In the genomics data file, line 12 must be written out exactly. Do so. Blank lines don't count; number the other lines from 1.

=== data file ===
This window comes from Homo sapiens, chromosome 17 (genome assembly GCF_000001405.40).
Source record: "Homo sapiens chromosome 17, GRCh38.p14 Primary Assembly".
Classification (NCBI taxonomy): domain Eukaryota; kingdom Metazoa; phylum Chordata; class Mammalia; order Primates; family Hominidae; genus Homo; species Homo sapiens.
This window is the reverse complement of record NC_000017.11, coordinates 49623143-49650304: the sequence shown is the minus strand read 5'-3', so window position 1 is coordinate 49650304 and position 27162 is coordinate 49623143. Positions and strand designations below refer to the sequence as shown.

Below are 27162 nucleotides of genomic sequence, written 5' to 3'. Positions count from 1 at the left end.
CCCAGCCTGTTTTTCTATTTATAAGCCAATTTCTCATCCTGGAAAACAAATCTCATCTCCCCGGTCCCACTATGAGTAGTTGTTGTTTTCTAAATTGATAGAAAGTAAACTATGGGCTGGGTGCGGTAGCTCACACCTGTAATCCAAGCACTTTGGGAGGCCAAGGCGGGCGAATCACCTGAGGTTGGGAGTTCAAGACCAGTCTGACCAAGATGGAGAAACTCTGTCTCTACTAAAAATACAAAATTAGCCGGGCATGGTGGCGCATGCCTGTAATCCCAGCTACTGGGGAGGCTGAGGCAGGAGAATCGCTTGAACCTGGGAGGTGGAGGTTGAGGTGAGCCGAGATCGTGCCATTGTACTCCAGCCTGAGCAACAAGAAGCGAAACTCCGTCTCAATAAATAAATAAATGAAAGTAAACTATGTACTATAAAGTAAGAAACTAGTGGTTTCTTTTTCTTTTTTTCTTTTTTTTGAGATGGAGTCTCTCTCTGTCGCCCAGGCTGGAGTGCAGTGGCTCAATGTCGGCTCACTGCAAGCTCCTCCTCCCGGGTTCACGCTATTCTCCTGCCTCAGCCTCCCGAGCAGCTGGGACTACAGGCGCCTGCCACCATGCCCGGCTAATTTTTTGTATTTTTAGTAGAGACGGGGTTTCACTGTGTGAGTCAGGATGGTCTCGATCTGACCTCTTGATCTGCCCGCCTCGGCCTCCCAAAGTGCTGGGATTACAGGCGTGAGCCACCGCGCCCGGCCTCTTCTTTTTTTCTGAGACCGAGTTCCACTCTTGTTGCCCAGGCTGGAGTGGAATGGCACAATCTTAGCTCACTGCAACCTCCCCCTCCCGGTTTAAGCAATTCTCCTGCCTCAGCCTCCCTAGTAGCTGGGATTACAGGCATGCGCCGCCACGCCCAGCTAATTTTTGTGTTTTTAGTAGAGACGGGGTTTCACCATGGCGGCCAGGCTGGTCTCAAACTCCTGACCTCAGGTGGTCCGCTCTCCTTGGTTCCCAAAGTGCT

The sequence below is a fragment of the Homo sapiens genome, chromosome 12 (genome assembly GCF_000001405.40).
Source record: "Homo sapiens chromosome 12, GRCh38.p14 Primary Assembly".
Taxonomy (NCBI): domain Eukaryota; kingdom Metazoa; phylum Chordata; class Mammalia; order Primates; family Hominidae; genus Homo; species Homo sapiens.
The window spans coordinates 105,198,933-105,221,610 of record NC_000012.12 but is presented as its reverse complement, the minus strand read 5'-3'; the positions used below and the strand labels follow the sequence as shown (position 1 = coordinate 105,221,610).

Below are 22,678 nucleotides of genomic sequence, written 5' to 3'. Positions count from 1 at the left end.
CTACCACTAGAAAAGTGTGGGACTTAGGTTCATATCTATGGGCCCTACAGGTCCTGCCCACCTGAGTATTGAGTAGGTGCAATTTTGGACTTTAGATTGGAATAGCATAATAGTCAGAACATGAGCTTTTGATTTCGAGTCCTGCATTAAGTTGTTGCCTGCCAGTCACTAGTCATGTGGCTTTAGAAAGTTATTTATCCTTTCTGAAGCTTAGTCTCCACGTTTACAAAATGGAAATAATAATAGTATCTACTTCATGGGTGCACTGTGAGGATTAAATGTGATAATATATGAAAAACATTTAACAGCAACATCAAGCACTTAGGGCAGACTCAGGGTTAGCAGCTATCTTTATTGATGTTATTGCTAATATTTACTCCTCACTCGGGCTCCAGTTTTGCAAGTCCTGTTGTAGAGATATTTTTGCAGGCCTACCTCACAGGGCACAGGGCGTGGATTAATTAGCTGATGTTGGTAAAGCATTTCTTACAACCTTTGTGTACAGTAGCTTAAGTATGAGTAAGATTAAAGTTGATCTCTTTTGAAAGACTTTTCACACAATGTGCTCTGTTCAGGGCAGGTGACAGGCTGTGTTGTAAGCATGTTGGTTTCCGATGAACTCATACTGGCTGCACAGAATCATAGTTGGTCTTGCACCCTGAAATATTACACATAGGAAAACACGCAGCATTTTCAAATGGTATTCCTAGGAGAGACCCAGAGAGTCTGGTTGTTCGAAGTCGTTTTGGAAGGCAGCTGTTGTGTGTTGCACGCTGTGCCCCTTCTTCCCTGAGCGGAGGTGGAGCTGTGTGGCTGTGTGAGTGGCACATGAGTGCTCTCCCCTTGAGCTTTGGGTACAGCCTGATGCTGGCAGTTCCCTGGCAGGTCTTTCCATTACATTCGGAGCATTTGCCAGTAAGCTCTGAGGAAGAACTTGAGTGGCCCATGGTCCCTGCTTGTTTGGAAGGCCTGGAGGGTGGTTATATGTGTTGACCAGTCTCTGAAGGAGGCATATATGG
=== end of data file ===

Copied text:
CTACCACTAGAAAAGTGTGGGACTTAGGTTCATATCTATGGGCCCTACAGGTCCTGCCCACCTGAGTATTGAGTAGGTGCAATTTTGGACTTTAGATTGGAATAGCATAATAGTCAGAACATGAGCTTTTGATTTCGAGTCCTGCATTAAGTTGTTGCCTGCCAGTCACTAGTCATGTGGCTTTAGAAAGTTATTTATCCTTTCTGAAGCTTAGTCTCCACGTTTACAAAATGGAAATAATAATAGTATCTACTTCATGGGTGCACTGTGAGGATTAAATGTGATAATATATGAAAAACATTTAACAGCAACATCAAGCACTTAGGGCAGACTCAGGGTTAGCAGCTATCTTTATTGATGTTATTGCTAATATTTACTCCTCACTCGGGCTCCAGTTTTGCAAGTCCTGTTGTAGAGATATTTTTGCAGGCCTACCTCACAGGGCACAGGGCGTGGATTAATTAGCTGATGTTGGTAAAGCATTTCTTACAACCTTTGTGTACAGTAGCTTAAGTATGAGTAAGATTAAAGTTGATCTCTTTTGAAAGACTTTTCACACAATGTGCTCTGTTCAGGGCAGGTGACAGGCTGTGTTGTAAGCATGTTGGTTTCCGATGAACTCATACTGGCTGCACAGAATCATAGTTGGTCTTGCACCCTGAAATATTACACATAGGAAAACACGCAGCATTTTCAAATGGTATTCCTAGGAGAGACCCAGAGAGTCTGGTTGTTCGAAGTCGTTTTGGAAGGCAGCTGTTGTGTGTTGCACGCTGTGCCCCTTCTTCCCTGAGCGGAGGTGGAGCTGTGTGGCTGTGTGAGTGGCACATGAGTGCTCTCCCCTTGAGCTTTGGGTACAGCCTGATGCTGGCAGTTCCCTGGCAGGTCTTTCCATTACATTCGGAGCATTTGCCAGTAAGCTCTGAGGAAGAACTTGAGTGGCCCATGGTCCCTGCTTGTTTGGAAGGCCTGGAGGGTGGTTATATGTGTTGACCAGTCTCTGAAGGAGGCATATATGG